It was only a matter of time before a new threat to the Voting Rights Act appeared on the scene. A federal appeals court launched an appalling attack on the landmark law on Monday. That’s the bad news. The good news is that the decision is so unmoored from precedent that even the current ultraconservative Supreme Court is almost certain to reverse it.
In June, advocates were relieved when the Supreme Court upheld a lower-court decision finding that Alabama’s congressional map violated the Voting Rights Act.
That ruling was and is rightly celebrated as a huge win. Many had feared that the Court’s new radical supermajority would use the Alabama case as an opportunity to complete the work of carving away what remained of the Voting Rights Act.
Instead, Chief Justice John Roberts wrote an opinion that reaffirmed the vitality of the nearly 60-year-old statute. As a result, for the first time in history, Alabama now has a second congressional district where Black voters can elect their preferred candidate.
But few observers expected conservative forces to surrender, and they haven’t. In fact, by all accounts, their actions since reflect an even more emboldened and determined strategy.
On Monday, they drew blood when a divided panel of the U.S. Court of Appeals for the Eighth Circuit ruled 2–1 in a case challenging Arkansas’s legislative maps that only the U.S. Justice Department — and never private citizens or citizen groups — can bring lawsuits under Section 2 of the Voting Rights Act. (The issue came up in the first instance in the case, Arkansas NAACP v. Sanders, only because a Trump-appointed lower court judge raised it on his own initiative.)
The opinion has generated outrage for good reason: it is not just wrong but shockingly so, radically out of step with the history of the Voting Rights Act and decades-old practices.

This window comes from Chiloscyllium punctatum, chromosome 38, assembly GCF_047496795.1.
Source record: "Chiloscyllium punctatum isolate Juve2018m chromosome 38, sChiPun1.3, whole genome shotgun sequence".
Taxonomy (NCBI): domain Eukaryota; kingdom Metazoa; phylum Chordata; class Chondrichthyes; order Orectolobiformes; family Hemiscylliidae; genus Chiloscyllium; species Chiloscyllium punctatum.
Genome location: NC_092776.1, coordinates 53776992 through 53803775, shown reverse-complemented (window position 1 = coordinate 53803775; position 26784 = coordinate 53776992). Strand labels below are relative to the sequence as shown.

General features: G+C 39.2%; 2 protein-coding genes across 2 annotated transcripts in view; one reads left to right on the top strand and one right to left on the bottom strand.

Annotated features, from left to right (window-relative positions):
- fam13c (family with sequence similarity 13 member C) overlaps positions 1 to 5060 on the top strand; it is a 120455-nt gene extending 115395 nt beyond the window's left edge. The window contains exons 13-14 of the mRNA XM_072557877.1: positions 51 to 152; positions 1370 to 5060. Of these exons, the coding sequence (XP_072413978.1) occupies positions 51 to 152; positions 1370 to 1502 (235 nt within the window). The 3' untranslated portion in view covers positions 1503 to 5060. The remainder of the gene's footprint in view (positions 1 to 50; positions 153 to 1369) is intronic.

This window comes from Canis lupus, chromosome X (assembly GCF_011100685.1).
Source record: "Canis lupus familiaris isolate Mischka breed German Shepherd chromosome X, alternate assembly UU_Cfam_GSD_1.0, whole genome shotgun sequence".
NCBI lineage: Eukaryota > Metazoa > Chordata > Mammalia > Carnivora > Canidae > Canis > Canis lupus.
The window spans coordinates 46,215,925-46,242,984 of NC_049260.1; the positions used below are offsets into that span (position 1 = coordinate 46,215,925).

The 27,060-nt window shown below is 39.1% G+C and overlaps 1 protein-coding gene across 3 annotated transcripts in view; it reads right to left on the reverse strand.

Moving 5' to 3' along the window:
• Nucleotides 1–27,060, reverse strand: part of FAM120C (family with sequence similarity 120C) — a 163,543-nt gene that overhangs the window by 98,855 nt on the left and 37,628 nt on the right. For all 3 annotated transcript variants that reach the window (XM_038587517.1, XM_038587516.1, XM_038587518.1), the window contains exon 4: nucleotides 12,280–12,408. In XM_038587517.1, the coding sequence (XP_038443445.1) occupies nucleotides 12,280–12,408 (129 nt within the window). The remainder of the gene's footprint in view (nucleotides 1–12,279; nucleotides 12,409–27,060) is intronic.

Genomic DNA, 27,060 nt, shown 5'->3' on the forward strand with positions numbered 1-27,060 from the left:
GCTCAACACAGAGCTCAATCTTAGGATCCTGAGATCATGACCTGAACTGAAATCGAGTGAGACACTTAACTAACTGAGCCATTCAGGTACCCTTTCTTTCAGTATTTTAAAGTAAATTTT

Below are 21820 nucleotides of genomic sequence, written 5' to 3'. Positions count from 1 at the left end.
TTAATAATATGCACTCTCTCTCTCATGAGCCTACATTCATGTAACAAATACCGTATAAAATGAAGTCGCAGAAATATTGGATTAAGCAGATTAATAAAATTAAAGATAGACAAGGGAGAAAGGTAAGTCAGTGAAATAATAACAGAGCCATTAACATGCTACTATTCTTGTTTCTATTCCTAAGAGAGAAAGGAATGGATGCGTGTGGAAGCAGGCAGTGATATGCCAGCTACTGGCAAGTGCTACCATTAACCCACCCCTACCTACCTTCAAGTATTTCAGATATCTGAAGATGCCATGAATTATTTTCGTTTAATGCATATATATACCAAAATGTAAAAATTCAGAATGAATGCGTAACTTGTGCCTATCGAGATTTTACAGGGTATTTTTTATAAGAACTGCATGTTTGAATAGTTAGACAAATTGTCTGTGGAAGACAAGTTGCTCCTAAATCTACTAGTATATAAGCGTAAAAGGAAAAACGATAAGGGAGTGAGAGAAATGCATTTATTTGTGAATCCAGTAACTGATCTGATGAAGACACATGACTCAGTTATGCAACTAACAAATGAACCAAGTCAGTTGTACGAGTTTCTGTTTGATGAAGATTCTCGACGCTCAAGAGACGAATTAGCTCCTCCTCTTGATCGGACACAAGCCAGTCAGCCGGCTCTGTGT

Cases brought by individual voters have long accounted for the overwhelming majority of Section 2 lawsuits. As Chief Judge Lavenski R. Smith noted in his dissent in the Arkansas case, “Over the past forty years, there have been at least 182 successful Section 2 cases; of those 182 cases, only 15 were brought only by the Attorney General [of the United States].” And of course, the Supreme Court just ruled in June in favor of Black voters in Alabama without raising the slightest suggestion that maybe, just maybe, the wrong parties were bringing the case.
What’s more, Congress had full knowledge that individual voters were bringing claims. Between 1965 and 2006, Congress amended or renewed the Voting Rights Act five separate times. Not once did the fact that voters were bringing claims under Section 2 raise alarms or become an issue that Congress thought it needed to seriously debate. In fact, Congress regularly included cases brought by individual voters in the legislative record for renewals. Congress not only knew individual voters were bringing claims, it cited the practice with approval.
Under the unmoored theory adopted by the Eighth Circuit panel, voters of color facing a discriminatory law could only urge the Justice Department to take action. If the resource-constrained (and sometimes highly politicized) department declined to bring a case, minority voters would be out of luck.
The result would be catastrophic. Section 2 suits by “private attorneys general” have been essential to achieving fair representation and fair voting election practices at every level of government. Take Ferguson, Missouri. Before a suit by Black voters, the local school board in an increasingly diverse but troubled community had been nearly all white. As a result of changes, Black members are now a majority of the board. That result was possible because individual voters could bring Section 2 claims. Similarly, discriminatory voter ID laws in North Carolina and Texas have been struck down due to Section 2 lawsuits by individual voters. The list goes on and on.
Simply put, if the Arkansas opinion were to somehow become the law of the land, the Voting Rights Act would effectively cease to be a practical enforcement tool for much of the country.
But while the latest threat is real, there’s reason to remain optimistic. The Eighth Circuit opinion is not unanimous and is very poorly reasoned. There’s good cause to think it will be overturned, perhaps even quickly. That could come from the Supreme Court or perhaps the Eighth Circuit itself if the court decides to revisit the three-judge panel’s decision with all of its judges sitting.
Nevertheless, the fact that the decision even exists is a timely reminder that the assaults on the Voting Rights Act, like the discriminatory policies that the law addresses, are far from over. The sad reality is that a law heralded as the single most effective civil rights legislation in American history continues to be viewed by many not as a guarantee of equality but as a threat.
The need for Congress to renew, strengthen, and adapt the Voting Rights Act continues to be as urgent as ever.